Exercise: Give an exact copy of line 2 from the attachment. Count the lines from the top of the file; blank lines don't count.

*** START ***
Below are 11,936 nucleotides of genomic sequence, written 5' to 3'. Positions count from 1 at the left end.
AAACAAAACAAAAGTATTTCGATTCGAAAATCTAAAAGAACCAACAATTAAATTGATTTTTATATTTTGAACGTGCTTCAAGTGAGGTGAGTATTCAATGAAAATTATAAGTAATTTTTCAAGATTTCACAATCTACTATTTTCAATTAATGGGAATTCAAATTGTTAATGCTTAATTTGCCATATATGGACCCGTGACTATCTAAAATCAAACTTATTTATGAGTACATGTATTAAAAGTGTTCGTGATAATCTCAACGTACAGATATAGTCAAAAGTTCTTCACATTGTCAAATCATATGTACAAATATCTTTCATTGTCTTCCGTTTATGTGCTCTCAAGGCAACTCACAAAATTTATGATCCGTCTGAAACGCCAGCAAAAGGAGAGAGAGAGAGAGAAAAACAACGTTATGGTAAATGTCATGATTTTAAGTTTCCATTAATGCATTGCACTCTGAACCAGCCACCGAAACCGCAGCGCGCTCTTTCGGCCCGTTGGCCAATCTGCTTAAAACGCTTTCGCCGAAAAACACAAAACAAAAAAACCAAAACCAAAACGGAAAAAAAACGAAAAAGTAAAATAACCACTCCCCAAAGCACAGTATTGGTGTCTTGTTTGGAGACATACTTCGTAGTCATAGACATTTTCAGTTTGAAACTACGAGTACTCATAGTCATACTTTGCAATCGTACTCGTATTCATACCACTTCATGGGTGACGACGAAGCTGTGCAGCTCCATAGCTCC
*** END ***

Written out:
AAACAAAACAAAAGTATTTCGATTCGAAAATCTAAAAGAACCAACAATTAAATTGATTTTTATATTTTGAACGTGCTTCAAGTGAGGTGAGTATTCAATGAAAATTATAAGTAATTTTTCAAGATTTCACAATCTACTATTTTCAATTAATGGGAATTCAAATTGTTAATGCTTAATTTGCCATATATGGACCCGTGACTATCTAAAATCAAACTTATTTATGAGTACATGTATTAAAAGTGTTCGTGATAATCTCAACGTACAGATATAGTCAAAAGTTCTTCACATTGTCAAATCATATGTACAAATATCTTTCATTGTCTTCCGTTTATGTGCTCTCAAGGCAACTCACAAAATTTATGATCCGTCTGAAACGCCAGCAAAAGGAGAGAGAGAGAGAGAAAAACAACGTTATGGTAAATGTCATGATTTTAAGTTTCCATTAATGCATTGCACTCTGAACCAGCCACCGAAACCGCAGCGCGCTCTTTCGGCCCGTTGGCCAATCTGCTTAAAACGCTTTCGCCGAAAAACACAAAACAAAAAAACCAAAACCAAAACGGAAAAAAAACGAAAAAGTAAAATAACCACTCCCCAAAGCACAGTATTGGTGTCTTGTTTGGAGACATACTTCGTAGTCATAGACATTTTCAGTTTGAAACTACGAGTACTCATAGTCATACTTTGCAATCGTACTCGTATTCATACCACTTCATGGGTGACGACGAAGCTGTGCAGCTCCATAGCTCC